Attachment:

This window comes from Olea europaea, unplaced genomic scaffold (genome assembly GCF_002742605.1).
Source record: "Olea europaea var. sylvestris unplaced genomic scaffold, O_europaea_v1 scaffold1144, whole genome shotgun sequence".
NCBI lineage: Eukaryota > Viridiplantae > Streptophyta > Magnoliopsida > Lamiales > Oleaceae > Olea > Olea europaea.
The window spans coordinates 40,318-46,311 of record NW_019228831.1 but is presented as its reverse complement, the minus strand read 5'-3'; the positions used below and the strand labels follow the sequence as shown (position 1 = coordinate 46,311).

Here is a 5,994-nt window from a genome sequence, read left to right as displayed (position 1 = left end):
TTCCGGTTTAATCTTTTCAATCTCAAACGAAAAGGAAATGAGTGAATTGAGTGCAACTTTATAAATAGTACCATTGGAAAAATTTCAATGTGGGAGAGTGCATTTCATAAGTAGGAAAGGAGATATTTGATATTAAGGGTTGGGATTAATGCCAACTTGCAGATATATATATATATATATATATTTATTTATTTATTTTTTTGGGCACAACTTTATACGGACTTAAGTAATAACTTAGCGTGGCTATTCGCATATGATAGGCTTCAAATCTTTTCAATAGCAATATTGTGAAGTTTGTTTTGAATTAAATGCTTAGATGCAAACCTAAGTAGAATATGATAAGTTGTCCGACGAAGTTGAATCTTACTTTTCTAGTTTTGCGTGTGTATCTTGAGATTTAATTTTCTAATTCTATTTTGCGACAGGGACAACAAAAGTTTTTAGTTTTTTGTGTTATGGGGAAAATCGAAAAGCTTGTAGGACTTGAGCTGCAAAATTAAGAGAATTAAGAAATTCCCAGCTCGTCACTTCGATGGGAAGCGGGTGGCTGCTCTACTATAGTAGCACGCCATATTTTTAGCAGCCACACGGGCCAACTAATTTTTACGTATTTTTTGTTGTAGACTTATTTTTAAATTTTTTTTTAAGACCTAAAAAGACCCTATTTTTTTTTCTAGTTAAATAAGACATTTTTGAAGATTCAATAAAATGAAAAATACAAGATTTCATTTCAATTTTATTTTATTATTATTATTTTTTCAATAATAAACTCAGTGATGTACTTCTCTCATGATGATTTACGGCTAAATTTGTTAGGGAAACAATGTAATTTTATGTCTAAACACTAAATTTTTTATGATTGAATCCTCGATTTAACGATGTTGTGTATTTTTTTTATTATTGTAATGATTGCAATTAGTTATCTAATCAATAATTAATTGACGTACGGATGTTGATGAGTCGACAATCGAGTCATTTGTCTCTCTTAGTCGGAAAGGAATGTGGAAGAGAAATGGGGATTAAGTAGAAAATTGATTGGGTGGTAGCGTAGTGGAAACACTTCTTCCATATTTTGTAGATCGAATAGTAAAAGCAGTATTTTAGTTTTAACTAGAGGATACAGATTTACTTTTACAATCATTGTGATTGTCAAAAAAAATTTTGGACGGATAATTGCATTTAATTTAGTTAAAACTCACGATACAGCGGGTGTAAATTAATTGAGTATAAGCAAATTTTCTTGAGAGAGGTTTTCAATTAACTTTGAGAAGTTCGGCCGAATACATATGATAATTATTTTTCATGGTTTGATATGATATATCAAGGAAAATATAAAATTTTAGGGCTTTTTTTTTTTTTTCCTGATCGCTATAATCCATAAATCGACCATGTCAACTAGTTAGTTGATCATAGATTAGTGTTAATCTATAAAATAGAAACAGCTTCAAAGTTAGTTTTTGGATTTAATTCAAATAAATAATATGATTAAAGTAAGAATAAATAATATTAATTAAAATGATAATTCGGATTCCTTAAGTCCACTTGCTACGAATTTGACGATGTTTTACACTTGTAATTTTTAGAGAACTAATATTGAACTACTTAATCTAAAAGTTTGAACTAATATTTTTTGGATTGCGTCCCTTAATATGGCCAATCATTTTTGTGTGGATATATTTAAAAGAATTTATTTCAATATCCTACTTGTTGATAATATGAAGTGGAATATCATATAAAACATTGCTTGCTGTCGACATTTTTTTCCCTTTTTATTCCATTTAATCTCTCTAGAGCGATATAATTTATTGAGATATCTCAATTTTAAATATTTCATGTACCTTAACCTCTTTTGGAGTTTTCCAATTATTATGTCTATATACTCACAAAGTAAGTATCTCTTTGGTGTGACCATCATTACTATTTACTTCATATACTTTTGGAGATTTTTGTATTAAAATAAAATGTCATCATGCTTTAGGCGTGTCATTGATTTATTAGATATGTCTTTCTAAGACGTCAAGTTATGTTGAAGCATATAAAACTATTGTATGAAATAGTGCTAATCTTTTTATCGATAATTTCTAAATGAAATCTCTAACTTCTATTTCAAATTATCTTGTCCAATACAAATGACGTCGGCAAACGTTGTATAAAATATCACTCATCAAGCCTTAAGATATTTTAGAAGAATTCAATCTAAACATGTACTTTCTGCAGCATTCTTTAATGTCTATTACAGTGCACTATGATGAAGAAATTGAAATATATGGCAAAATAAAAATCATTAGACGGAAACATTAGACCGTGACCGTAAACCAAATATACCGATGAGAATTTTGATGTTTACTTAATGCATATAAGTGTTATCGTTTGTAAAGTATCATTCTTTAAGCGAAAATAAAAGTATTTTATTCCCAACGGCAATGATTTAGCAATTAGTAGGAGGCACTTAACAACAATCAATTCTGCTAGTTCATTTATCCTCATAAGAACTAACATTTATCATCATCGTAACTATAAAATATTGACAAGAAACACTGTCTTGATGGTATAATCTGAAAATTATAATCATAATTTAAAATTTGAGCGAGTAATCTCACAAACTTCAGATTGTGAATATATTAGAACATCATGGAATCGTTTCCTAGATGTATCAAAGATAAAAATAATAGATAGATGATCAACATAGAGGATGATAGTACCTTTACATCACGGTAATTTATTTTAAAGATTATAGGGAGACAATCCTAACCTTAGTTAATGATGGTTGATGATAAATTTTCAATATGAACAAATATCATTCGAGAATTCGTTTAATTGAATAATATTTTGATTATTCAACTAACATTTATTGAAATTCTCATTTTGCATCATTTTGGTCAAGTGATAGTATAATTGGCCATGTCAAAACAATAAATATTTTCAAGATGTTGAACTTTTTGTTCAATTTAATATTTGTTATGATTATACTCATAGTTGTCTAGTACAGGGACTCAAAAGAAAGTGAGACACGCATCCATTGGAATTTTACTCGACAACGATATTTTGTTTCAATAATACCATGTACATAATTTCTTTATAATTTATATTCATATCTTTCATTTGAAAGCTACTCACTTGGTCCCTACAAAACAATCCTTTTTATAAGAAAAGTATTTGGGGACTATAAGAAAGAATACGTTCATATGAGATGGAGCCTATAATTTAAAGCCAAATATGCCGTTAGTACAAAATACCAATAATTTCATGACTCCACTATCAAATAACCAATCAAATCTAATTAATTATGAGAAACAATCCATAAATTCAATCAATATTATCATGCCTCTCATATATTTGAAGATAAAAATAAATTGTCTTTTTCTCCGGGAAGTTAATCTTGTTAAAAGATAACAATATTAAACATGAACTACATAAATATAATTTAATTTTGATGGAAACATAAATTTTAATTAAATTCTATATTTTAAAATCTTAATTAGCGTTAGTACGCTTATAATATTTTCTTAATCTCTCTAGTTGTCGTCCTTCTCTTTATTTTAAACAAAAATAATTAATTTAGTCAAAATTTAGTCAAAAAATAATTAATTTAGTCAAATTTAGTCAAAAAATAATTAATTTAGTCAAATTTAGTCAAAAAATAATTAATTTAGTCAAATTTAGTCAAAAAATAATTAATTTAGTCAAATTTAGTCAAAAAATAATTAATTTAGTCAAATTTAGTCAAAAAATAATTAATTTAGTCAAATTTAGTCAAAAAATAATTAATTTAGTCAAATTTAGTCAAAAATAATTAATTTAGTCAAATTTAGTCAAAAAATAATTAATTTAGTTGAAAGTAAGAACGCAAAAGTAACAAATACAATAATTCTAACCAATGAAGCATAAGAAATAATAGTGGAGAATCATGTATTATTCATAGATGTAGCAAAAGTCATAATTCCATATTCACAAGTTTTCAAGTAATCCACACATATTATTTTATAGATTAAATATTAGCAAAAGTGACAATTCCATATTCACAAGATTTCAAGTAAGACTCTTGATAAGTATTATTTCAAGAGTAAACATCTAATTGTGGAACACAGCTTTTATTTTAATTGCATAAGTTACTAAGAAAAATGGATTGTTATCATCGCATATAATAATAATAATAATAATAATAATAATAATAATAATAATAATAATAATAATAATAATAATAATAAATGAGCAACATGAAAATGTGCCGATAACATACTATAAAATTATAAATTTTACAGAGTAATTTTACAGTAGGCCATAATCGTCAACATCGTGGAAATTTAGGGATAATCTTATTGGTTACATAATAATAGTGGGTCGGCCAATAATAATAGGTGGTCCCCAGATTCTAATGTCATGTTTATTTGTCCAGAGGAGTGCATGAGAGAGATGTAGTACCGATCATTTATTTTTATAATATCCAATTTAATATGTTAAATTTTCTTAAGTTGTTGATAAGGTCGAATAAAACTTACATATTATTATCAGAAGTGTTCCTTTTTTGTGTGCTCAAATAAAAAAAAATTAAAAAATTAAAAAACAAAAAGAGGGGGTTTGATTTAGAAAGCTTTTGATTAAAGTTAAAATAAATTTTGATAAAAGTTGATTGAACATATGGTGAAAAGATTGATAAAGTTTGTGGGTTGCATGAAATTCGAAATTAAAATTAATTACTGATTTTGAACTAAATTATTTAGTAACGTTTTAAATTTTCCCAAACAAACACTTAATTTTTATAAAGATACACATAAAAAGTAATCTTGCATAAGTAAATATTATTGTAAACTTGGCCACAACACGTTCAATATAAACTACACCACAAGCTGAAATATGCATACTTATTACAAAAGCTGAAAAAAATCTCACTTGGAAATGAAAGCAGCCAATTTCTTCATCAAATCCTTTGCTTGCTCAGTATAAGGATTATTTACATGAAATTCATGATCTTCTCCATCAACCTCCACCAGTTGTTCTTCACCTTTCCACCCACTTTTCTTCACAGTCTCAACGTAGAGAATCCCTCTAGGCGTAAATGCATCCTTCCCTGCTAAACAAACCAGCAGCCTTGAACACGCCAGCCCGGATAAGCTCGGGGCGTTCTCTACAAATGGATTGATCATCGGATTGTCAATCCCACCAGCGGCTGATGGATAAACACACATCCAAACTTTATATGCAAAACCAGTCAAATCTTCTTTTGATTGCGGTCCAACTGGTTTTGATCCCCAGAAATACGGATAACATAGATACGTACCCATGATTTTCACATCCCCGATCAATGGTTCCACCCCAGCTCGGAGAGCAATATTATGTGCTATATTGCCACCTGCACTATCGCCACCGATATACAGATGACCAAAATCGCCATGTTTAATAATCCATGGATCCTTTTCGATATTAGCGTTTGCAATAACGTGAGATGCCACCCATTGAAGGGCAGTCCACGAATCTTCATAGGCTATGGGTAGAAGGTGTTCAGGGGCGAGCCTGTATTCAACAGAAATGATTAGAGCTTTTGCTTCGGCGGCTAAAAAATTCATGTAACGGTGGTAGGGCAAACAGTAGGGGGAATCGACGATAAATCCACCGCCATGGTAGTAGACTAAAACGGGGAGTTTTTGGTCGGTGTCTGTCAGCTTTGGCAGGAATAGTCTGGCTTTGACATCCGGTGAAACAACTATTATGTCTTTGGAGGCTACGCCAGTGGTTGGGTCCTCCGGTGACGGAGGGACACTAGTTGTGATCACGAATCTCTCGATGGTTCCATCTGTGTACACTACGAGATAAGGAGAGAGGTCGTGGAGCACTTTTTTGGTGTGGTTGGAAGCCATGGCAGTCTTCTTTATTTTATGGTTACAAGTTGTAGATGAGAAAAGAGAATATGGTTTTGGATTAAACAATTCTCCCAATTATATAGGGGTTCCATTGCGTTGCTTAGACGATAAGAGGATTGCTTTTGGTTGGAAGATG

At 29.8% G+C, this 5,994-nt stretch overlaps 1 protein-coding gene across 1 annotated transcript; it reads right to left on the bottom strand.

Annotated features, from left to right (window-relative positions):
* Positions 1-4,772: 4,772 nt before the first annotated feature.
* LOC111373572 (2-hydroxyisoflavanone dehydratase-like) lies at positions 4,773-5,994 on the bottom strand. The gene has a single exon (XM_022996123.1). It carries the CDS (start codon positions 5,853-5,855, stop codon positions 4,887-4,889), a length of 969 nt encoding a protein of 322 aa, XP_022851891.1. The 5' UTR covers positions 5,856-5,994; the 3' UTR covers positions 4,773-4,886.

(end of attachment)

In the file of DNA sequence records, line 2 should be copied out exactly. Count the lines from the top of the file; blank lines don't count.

Source record: "Olea europaea var. sylvestris unplaced genomic scaffold, O_europaea_v1 scaffold1144, whole genome shotgun sequence".